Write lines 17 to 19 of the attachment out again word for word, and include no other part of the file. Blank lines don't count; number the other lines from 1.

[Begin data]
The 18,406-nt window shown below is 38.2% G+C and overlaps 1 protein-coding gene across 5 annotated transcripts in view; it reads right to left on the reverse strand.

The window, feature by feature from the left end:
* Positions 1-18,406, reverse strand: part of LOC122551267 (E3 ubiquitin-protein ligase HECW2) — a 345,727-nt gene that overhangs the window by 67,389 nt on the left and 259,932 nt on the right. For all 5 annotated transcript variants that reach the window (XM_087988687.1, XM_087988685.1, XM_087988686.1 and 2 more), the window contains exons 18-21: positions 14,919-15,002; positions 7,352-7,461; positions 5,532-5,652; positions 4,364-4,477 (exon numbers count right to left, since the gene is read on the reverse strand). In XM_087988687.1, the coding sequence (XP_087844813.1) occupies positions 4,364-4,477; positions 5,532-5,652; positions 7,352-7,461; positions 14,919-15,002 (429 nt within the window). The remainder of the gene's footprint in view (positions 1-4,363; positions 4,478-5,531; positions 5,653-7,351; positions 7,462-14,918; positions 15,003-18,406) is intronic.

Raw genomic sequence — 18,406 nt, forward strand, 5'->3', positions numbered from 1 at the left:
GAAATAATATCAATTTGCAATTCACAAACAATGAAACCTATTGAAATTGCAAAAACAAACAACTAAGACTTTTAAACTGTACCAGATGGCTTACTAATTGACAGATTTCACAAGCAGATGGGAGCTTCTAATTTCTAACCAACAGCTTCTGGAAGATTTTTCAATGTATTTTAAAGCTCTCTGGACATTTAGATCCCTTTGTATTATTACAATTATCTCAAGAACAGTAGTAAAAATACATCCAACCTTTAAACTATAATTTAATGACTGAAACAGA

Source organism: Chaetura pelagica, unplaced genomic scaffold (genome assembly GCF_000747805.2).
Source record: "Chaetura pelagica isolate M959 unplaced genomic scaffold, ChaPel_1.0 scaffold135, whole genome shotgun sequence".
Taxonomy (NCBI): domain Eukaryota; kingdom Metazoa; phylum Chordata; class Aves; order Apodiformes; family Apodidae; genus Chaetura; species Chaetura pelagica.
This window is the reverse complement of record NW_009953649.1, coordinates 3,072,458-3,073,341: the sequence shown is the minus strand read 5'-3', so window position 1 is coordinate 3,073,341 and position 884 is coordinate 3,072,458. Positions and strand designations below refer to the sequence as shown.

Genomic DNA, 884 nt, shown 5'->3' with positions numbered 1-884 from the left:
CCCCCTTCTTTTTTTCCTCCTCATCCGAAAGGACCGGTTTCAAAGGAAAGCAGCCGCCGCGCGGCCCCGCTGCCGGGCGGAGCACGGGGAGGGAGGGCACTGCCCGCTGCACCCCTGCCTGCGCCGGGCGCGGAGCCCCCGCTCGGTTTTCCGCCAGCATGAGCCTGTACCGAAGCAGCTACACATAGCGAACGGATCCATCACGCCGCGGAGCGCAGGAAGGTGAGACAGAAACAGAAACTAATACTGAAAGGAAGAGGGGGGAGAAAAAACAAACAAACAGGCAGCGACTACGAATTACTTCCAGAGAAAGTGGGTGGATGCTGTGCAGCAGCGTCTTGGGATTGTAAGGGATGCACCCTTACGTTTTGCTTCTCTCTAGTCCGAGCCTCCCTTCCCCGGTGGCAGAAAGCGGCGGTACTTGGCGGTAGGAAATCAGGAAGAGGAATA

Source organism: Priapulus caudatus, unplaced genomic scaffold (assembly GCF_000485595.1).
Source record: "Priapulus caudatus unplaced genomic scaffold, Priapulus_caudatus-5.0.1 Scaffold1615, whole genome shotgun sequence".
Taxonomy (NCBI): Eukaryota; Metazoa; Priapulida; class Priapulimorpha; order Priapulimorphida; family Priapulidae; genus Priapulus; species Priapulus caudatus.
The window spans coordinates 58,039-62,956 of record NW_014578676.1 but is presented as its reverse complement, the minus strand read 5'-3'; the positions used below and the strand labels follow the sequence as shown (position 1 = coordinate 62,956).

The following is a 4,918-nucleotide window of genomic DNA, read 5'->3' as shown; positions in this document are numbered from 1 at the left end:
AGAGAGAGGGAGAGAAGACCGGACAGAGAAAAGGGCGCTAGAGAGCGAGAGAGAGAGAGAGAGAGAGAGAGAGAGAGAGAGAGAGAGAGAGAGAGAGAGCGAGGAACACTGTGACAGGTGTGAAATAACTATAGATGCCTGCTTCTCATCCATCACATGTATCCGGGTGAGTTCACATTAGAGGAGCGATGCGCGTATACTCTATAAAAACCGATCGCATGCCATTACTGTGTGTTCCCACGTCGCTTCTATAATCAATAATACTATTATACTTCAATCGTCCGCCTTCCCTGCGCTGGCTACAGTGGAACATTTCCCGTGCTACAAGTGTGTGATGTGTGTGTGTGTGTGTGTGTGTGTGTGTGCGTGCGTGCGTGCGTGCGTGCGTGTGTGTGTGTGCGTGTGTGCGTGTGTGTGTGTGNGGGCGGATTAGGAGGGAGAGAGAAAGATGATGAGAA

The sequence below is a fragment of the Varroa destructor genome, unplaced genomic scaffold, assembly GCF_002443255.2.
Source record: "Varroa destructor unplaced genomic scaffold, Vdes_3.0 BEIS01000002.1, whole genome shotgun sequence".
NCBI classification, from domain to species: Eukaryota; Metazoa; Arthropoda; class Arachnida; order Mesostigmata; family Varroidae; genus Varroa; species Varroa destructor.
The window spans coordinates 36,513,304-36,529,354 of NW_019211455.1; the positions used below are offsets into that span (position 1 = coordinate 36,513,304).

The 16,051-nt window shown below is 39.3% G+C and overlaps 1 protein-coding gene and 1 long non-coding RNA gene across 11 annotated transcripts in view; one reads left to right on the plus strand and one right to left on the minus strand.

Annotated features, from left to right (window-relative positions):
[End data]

AGAGAGAGGGAGAGAAGACCGGACAGAGAAAAGGGCGCTAGAGAGCGAGAGAGAGAGAGAGAGAGAGAGAGAGAGAGAGAGAGAGAGAGAGAGAGAGAGCGAGGAACACTGTGACAGGTGTGAAATAACTATAGATGCCTGCTTCTCATCCATCACATGTATCCGGGTGAGTTCACATTAGAGGAGCGATGCGCGTATACTCTATAAAAACCGATCGCATGCCATTACTGTGTGTTCCCACGTCGCTTCTATAATCAATAATACTATTATACTTCAATCGTCCGCCTTCCCTGCGCTGGCTACAGTGGAACATTTCCCGTGCTACAAGTGTGTGATGTGTGTGTGTGTGTGTGTGTGTGTGTGTGCGTGCGTGCGTGCGTGCGTGCGTGTGTGTGTGTGCGTGTGTGCGTGTGTGTGTGTGNGGGCGGATTAGGAGGGAGAGAGAAAGATGATGAGAA

The sequence below is a fragment of the Varroa destructor genome, unplaced genomic scaffold, assembly GCF_002443255.2.
Source record: "Varroa destructor unplaced genomic scaffold, Vdes_3.0 BEIS01000002.1, whole genome shotgun sequence".